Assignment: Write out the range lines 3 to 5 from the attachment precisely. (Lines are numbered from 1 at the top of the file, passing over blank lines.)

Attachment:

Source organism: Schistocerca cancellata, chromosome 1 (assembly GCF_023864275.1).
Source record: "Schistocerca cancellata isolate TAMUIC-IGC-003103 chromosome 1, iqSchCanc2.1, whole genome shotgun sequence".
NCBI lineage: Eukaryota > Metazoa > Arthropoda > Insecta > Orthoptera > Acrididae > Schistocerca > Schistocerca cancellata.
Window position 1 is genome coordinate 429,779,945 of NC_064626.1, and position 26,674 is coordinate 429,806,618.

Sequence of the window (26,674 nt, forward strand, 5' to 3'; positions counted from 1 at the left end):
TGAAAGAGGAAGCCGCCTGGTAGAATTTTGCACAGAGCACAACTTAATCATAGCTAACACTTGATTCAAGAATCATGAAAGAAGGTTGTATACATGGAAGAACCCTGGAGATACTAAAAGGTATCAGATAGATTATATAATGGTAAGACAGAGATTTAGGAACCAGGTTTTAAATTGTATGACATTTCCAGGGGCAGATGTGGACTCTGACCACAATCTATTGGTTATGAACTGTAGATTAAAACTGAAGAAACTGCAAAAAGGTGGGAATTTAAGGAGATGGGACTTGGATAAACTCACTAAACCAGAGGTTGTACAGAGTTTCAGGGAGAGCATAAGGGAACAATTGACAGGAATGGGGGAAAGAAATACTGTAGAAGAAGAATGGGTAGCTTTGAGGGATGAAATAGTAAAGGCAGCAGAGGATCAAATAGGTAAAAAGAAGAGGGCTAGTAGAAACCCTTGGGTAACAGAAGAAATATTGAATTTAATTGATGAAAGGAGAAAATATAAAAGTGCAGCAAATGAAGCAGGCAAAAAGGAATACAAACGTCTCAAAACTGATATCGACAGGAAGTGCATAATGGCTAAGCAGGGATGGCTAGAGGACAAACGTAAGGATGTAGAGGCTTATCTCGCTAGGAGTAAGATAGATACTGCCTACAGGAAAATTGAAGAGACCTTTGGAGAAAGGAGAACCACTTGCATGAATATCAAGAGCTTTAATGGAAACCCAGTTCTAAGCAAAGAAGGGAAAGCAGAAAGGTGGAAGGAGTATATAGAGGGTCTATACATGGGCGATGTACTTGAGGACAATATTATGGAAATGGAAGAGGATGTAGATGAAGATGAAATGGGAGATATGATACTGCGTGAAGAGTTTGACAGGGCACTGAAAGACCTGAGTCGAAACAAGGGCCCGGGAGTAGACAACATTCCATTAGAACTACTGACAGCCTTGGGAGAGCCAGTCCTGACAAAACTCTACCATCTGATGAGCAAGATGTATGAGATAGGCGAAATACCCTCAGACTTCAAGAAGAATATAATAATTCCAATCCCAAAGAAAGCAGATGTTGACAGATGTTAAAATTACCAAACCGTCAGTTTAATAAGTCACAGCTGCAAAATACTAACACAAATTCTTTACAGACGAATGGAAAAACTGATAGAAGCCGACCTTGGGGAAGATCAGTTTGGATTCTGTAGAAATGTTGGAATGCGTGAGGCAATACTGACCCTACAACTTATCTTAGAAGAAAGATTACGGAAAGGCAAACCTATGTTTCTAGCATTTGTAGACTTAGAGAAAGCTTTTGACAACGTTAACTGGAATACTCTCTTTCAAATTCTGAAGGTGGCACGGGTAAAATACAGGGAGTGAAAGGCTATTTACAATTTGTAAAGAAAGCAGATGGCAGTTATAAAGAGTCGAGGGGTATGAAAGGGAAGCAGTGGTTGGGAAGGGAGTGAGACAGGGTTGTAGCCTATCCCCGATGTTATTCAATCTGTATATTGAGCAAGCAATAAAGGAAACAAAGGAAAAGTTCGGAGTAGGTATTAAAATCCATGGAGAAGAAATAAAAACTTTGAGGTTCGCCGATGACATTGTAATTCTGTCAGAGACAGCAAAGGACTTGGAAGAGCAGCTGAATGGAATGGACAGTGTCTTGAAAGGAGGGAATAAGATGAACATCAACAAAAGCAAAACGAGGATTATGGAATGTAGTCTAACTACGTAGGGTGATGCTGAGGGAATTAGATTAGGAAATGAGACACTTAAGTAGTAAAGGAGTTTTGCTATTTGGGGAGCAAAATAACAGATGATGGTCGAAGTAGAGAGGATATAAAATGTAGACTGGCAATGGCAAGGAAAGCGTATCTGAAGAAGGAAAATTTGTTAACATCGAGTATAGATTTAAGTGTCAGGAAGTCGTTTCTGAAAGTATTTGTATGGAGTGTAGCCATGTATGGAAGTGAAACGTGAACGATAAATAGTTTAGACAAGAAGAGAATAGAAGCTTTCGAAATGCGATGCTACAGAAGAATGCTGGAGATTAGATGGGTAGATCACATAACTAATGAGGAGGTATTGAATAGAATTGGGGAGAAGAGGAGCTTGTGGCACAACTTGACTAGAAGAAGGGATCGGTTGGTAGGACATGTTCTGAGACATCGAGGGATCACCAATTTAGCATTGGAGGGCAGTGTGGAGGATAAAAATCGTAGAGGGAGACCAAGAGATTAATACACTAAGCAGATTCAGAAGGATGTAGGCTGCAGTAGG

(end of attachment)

NCBI lineage: Eukaryota > Metazoa > Arthropoda > Insecta > Orthoptera > Acrididae > Schistocerca > Schistocerca cancellata.
Window position 1 is genome coordinate 429,779,945 of NC_064626.1, and position 26,674 is coordinate 429,806,618.

Sequence of the window (26,674 nt, forward strand, 5' to 3'; positions counted from 1 at the left end):